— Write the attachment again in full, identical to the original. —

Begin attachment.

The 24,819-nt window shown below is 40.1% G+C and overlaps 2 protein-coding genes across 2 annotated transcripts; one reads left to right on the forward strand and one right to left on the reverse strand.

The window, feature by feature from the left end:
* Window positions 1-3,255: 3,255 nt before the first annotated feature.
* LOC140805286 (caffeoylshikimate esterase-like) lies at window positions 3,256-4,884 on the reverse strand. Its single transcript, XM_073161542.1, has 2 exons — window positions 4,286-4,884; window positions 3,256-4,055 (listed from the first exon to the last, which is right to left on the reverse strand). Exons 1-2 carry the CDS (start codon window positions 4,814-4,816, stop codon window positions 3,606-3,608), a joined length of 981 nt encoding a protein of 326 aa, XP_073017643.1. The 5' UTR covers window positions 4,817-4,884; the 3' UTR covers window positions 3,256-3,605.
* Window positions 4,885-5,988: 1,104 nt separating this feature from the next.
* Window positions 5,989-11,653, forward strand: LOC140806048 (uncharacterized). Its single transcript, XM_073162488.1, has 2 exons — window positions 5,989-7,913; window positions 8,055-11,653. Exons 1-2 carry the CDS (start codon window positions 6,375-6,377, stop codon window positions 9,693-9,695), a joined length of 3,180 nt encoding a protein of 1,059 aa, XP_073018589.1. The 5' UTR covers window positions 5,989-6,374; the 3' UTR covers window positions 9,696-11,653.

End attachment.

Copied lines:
The 24,819-nt window shown below is 40.1% G+C and overlaps 2 protein-coding genes across 2 annotated transcripts; one reads left to right on the forward strand and one right to left on the reverse strand.

The window, feature by feature from the left end:
* Window positions 1-3,255: 3,255 nt before the first annotated feature.
* LOC140805286 (caffeoylshikimate esterase-like) lies at window positions 3,256-4,884 on the reverse strand. Its single transcript, XM_073161542.1, has 2 exons — window positions 4,286-4,884; window positions 3,256-4,055 (listed from the first exon to the last, which is right to left on the reverse strand). Exons 1-2 carry the CDS (start codon window positions 4,814-4,816, stop codon window positions 3,606-3,608), a joined length of 981 nt encoding a protein of 326 aa, XP_073017643.1. The 5' UTR covers window positions 4,817-4,884; the 3' UTR covers window positions 3,256-3,605.
* Window positions 4,885-5,988: 1,104 nt separating this feature from the next.
* Window positions 5,989-11,653, forward strand: LOC140806048 (uncharacterized). Its single transcript, XM_073162488.1, has 2 exons — window positions 5,989-7,913; window positions 8,055-11,653. Exons 1-2 carry the CDS (start codon window positions 6,375-6,377, stop codon window positions 9,693-9,695), a joined length of 3,180 nt encoding a protein of 1,059 aa, XP_073018589.1. The 5' UTR covers window positions 5,989-6,374; the 3' UTR covers window positions 9,696-11,653.